The rocks are aggregates of various minerals, although, sometimes, they can be formed by a single mineral. Rocks can be formed in many different ways and at different depths. Once formed, they surface. They are found all over the earth's surface.
To study them, we divide the rocks into three large groups, according to how they have formed: igneous, formed by the solidification of magma; metamorphic, formed by transformation of other types and sedimentary, originated from the erosion materials accumulated in a specific area.
Igneous rocks are formed by the cooling and solidification of molten rock matter, magma. Depending on the conditions under which magma cools, the resulting rocks may have coarse or fine granules.
Igneous rocks are subdivided into two large groups:
The rocks plutonic or intrusive they were formed from a slow and deep cooling of magma. The rocks cooled very slowly, thus allowing the growth of large crystals of pure minerals. Examples: granite and sienite.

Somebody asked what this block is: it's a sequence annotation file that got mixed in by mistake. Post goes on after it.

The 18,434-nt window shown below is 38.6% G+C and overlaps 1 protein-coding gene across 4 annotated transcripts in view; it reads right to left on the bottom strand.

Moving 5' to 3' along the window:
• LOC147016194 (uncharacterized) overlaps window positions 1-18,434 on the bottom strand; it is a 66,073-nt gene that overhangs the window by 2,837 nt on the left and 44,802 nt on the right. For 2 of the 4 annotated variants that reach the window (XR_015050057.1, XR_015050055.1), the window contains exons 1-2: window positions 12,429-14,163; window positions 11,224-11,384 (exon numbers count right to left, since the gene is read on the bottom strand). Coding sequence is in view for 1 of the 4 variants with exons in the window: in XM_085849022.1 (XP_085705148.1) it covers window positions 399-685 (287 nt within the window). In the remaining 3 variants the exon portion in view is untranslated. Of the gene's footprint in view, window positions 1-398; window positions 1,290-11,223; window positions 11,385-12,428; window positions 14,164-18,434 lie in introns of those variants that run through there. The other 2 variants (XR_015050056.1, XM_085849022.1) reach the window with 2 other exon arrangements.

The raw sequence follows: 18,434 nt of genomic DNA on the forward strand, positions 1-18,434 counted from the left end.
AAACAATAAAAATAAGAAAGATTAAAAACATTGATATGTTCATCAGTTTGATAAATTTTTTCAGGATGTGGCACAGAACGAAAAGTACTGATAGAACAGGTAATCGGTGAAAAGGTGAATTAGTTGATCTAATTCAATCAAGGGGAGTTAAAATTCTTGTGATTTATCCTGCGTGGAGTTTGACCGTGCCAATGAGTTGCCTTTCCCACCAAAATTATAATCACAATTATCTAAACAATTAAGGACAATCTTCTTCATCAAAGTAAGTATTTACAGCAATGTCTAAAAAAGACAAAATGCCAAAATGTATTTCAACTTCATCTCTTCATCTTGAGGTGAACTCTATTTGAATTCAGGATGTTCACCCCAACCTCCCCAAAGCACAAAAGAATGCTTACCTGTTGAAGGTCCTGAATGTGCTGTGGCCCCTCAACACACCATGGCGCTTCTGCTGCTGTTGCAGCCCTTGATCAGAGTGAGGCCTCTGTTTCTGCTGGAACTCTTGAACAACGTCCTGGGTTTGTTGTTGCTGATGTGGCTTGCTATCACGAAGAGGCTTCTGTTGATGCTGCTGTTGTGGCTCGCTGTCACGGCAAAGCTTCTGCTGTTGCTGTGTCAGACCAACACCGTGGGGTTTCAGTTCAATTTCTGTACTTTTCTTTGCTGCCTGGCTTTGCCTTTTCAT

The rocks volcanic or extrusive, they are formed by rapid and surface cooling, or near it, of magma. they formed by ascending molten magma from the depths filling cracks near the surface, or by magma emerging through volcanoes. Subsequent cooling and solidification were very fast, resulting in the formation of fine-grained minerals or glass-like rocks. Examples: basalt and rhyolite.
There is a mineralogical correspondence between plutonic and volcanic rocks, so that the rhyolite and granite have the same composition, as well as the gabbro and basalt. However, the texture and appearance of plutonic and volcanic rocks are different.
Igneous rocks, composed almost entirely of silicates, can be classified according to their silica content. The main categories are acidic or basic. At the end of the acidic or siliceous rocks are granite and rhyolite, while the basic ones include gabbro and basalt. The diorites and andesites are intermediate
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